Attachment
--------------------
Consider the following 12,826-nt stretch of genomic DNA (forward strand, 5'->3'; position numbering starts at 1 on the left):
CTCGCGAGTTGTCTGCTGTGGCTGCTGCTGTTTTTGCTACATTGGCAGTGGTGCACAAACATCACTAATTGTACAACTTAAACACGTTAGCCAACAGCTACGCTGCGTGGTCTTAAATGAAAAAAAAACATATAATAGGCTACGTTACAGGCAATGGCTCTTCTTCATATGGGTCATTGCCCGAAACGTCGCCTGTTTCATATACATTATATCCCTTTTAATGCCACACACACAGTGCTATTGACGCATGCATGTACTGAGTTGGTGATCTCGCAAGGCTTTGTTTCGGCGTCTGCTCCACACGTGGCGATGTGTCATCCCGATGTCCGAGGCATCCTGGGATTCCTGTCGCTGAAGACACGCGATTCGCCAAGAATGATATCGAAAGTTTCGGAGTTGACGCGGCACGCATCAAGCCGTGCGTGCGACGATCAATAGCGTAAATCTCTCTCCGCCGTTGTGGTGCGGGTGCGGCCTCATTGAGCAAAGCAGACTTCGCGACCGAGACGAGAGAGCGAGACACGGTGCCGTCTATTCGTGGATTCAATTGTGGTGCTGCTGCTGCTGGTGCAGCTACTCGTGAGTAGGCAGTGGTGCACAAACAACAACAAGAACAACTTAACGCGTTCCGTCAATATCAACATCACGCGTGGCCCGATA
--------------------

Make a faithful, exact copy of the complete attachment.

Consider the following 12,826-nt stretch of genomic DNA (forward strand, 5'->3'; position numbering starts at 1 on the left):
CTCGCGAGTTGTCTGCTGTGGCTGCTGCTGTTTTTGCTACATTGGCAGTGGTGCACAAACATCACTAATTGTACAACTTAAACACGTTAGCCAACAGCTACGCTGCGTGGTCTTAAATGAAAAAAAAACATATAATAGGCTACGTTACAGGCAATGGCTCTTCTTCATATGGGTCATTGCCCGAAACGTCGCCTGTTTCATATACATTATATCCCTTTTAATGCCACACACACAGTGCTATTGACGCATGCATGTACTGAGTTGGTGATCTCGCAAGGCTTTGTTTCGGCGTCTGCTCCACACGTGGCGATGTGTCATCCCGATGTCCGAGGCATCCTGGGATTCCTGTCGCTGAAGACACGCGATTCGCCAAGAATGATATCGAAAGTTTCGGAGTTGACGCGGCACGCATCAAGCCGTGCGTGCGACGATCAATAGCGTAAATCTCTCTCCGCCGTTGTGGTGCGGGTGCGGCCTCATTGAGCAAAGCAGACTTCGCGACCGAGACGAGAGAGCGAGACACGGTGCCGTCTATTCGTGGATTCAATTGTGGTGCTGCTGCTGCTGGTGCAGCTACTCGTGAGTAGGCAGTGGTGCACAAACAACAACAAGAACAACTTAACGCGTTCCGTCAATATCAACATCACGCGTGGCCCGATA